Last week, the US House of Representatives voted 210-206 to approve a package revoking nearly $7 billion in funding reserved for the Children’s Health Insurance Program (CHIP). The House vote last week supported a $15 billion rescission package proposed earlier this year by President Trump. Nearly half of that rescission package comes from CHIP, which provides health care to children from low-income families. The package now goes to the US Senate.
On Tuesday, June 5th, US Department of Education Secretary Betsy DeVos told a Senate committee that the federal commission on school safety will not focus on the role of guns in school violence. She also evaded questions that would draw her into a debate regarding gun control.
When the Trump administration first announced the creation of the commission, it charged the commission with bringing “meaningful and actionable recommendations to keep students safe at school.” It also listed a number of areas the commission would examine. The first was age restrictions on certain firearm purchases. Other areas included the examination of ratings systems for video games, the effects of news media coverage of mass shootings, and the consumption of “violent entertainment,” and funding for mental health and school infrastructure resources. The commission has also been charged with considering whether to repeal a package of Obama-era school discipline policies targeted at addressing disciplinary policies that disproportionately affect minority students.
Senator Jeanne Shaheen (D-NH) pleaded with Sec. DeVos to examine the policies of other countries where school shootings are rare or nonexistent, including Canada, France, Germany, Japan, Italy, and Britain.
The Federal Commission on School Safety held its first field visit on May 31 at a Maryland elementary school. At the meeting, the commission focused on positive behavioral interventions and supports. Sadly, it was without three of the four cabinet secretaries who make up the commission, despite the meeting being held so close to DC. Attorney General Jeff Sessions, Health and Human Services Secretary Alex Azar, and Homeland Security Secretary Kristen Nielsen sent surrogates in their stead. The full commission has not met since March.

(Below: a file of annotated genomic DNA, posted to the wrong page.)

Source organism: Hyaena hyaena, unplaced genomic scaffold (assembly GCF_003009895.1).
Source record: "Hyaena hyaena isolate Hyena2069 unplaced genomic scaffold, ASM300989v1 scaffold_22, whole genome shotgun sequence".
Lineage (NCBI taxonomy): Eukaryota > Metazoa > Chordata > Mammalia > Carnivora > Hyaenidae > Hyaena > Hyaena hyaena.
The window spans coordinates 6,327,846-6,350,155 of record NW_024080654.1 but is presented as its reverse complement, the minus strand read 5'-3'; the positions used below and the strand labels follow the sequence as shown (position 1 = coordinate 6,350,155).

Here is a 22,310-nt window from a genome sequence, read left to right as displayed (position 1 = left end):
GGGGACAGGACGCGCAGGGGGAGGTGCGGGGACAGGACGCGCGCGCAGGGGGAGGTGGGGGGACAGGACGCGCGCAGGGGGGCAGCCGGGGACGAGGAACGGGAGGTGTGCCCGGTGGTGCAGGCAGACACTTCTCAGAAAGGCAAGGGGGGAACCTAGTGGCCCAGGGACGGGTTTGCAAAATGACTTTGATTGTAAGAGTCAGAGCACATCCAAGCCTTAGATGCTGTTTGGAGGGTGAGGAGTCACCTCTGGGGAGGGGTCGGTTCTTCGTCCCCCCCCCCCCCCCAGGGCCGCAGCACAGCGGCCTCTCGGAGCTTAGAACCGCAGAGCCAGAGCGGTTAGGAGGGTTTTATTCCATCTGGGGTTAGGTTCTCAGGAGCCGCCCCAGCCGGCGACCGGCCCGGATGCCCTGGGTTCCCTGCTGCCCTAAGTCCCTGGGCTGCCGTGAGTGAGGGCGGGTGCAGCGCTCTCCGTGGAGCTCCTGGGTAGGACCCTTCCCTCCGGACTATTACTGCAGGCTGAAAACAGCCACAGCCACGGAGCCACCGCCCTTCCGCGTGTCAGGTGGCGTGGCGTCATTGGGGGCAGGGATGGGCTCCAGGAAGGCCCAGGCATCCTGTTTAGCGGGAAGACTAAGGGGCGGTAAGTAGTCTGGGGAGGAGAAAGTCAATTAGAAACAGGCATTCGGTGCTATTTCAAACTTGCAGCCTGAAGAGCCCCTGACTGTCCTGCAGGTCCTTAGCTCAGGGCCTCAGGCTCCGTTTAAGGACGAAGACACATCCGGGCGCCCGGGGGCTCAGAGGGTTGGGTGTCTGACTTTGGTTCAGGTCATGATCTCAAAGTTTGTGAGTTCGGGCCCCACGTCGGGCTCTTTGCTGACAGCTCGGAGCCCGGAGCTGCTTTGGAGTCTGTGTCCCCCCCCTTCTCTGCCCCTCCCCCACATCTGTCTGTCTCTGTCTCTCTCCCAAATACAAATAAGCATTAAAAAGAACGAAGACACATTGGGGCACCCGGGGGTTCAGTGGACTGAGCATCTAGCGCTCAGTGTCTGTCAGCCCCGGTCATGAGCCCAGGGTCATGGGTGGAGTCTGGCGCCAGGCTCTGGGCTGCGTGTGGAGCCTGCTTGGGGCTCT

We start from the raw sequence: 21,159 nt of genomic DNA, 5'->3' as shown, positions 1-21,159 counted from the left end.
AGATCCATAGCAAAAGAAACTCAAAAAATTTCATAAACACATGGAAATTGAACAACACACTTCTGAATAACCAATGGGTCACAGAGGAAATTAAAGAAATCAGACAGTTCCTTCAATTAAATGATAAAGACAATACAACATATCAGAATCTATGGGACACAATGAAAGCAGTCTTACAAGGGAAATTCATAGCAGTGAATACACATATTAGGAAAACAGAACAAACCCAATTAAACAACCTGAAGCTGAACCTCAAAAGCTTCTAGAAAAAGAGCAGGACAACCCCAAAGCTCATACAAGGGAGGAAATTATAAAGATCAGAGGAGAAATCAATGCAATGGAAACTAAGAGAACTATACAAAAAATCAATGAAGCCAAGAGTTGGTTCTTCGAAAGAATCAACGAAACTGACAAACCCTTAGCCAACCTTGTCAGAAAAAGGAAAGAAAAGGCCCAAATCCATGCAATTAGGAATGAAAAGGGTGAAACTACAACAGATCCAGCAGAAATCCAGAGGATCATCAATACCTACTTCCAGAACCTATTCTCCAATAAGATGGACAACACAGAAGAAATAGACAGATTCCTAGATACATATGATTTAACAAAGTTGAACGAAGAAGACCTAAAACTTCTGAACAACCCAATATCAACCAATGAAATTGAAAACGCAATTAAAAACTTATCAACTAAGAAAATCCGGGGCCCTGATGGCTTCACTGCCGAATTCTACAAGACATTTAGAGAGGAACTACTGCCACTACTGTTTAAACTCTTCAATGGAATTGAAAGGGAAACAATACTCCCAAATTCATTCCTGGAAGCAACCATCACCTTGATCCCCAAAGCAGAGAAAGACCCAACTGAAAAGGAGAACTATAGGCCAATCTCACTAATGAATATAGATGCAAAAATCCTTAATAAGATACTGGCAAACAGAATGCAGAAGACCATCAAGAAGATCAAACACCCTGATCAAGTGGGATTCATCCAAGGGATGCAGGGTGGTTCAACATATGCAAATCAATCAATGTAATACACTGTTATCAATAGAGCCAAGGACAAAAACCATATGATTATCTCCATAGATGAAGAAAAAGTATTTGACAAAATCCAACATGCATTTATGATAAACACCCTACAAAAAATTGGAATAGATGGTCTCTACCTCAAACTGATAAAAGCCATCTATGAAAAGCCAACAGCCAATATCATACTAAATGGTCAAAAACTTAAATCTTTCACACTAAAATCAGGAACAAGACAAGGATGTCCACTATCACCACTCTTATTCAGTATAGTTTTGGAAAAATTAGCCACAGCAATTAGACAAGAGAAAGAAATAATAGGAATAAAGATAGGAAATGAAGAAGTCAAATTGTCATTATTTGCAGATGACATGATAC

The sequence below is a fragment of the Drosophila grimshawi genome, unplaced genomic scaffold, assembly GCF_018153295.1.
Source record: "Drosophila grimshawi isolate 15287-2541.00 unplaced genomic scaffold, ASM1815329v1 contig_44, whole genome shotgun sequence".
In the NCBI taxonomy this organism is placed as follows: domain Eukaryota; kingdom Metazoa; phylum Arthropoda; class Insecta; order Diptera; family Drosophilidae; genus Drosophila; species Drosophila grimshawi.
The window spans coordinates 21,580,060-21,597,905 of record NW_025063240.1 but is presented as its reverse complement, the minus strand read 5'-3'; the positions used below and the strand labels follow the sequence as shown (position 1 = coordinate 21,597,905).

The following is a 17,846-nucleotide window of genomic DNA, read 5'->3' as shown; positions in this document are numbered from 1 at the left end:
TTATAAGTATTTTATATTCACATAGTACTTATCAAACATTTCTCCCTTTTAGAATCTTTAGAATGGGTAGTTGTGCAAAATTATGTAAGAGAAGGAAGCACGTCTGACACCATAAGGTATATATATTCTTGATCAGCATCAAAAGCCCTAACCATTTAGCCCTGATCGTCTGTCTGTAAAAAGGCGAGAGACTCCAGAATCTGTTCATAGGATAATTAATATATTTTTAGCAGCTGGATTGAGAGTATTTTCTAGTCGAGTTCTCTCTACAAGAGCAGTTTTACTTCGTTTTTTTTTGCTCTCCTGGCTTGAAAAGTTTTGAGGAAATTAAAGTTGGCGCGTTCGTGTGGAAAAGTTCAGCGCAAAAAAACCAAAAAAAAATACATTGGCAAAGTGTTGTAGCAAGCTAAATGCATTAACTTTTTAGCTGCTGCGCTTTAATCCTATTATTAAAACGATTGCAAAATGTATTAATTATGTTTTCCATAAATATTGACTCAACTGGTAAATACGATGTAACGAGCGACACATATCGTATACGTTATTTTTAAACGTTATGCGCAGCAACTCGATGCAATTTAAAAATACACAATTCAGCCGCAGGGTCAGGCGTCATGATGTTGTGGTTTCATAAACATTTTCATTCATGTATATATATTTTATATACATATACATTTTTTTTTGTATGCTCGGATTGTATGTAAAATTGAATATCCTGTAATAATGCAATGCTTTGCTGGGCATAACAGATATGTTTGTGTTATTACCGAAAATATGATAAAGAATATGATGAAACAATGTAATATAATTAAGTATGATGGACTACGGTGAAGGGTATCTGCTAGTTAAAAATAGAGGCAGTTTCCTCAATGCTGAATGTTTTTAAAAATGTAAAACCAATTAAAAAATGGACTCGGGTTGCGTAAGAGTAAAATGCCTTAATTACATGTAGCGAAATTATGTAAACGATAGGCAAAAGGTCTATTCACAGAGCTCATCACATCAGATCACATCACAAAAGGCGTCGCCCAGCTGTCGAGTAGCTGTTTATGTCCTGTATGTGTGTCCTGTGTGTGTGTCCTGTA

On Thursday, in Philadelphia, a panel of Third Circuit Appeals Court judges unanimously affirmed a lower court’s ruling, upholding the Boyertown Area School District’s practice of allowing transgender students to use the same restrooms and locker rooms as other students. The case, Doe v. Boyertown Area School District, was filed during the 2016-17 school year by students who claimed that the school district’s policy “violated the students’ bodily privacy rights” when it decided to implement a policy that allowed students to use the restroom facilities that correspond to their gender identity. They further argued that the new policy violated their constitutional right to privacy, as well as Title IX, a federal statute that prohibits sex discrimination in education.
It took less than 20 minutes for the three-judge appeals court panel to emphatically reject arguments made on behalf of the students by the Alliance Defending Freedom (ADF), a conservative law firm intent on legalizing anti-LGBTQ discrimination through the courts.
Lawyers for the school district have contended that it has made reasonable accommodations to ensure that no one is forced to forfeit his or her privacy. They have also averred that the school district faces an equal protection claim if it fails to continue allowing transgender students to use the bathroom of their choice.
Despite the stunningly swift appeals court decision, the plaintiffs have stated that they will continue their legal fight.
The judges plan to issue a written opinion during the summer of 2018, which will further spell out their reasoning in a ruling that adds to a mounting body of decisions in favor of transgender students.
The US Education Department’s Office for Civil Rights (OCR) has begun to dismiss hundreds of civil rights complaints in accordance with a new procedure that allows investigators to disregard cases which are either part of serial filings or which they deem burdensome to OCR.
The new procedure is supposed to mitigate the burden on OCR that occurs when advocates flood the office with thousands of complaints for similar violations, which the office asserts hinders its ability to investigate other cases. However, there are many who see this as proof of a more “hands-off” approach to investigating civil rights claims and enforcing civil rights laws, which could result in discriminatory behavior being allowed in public schools and institutions across the country.
A new policy provision allows the OCR to dismiss cases that reflect “a pattern of complaints previously filed with OCR by an individual or a group against multiple recipients,” or complaints “filed for the first time against multiple recipients that” place “an unreasonable burden on OCR’s resources.” The new provision has already resulted in the dismissal of more than 500 disability rights complaints.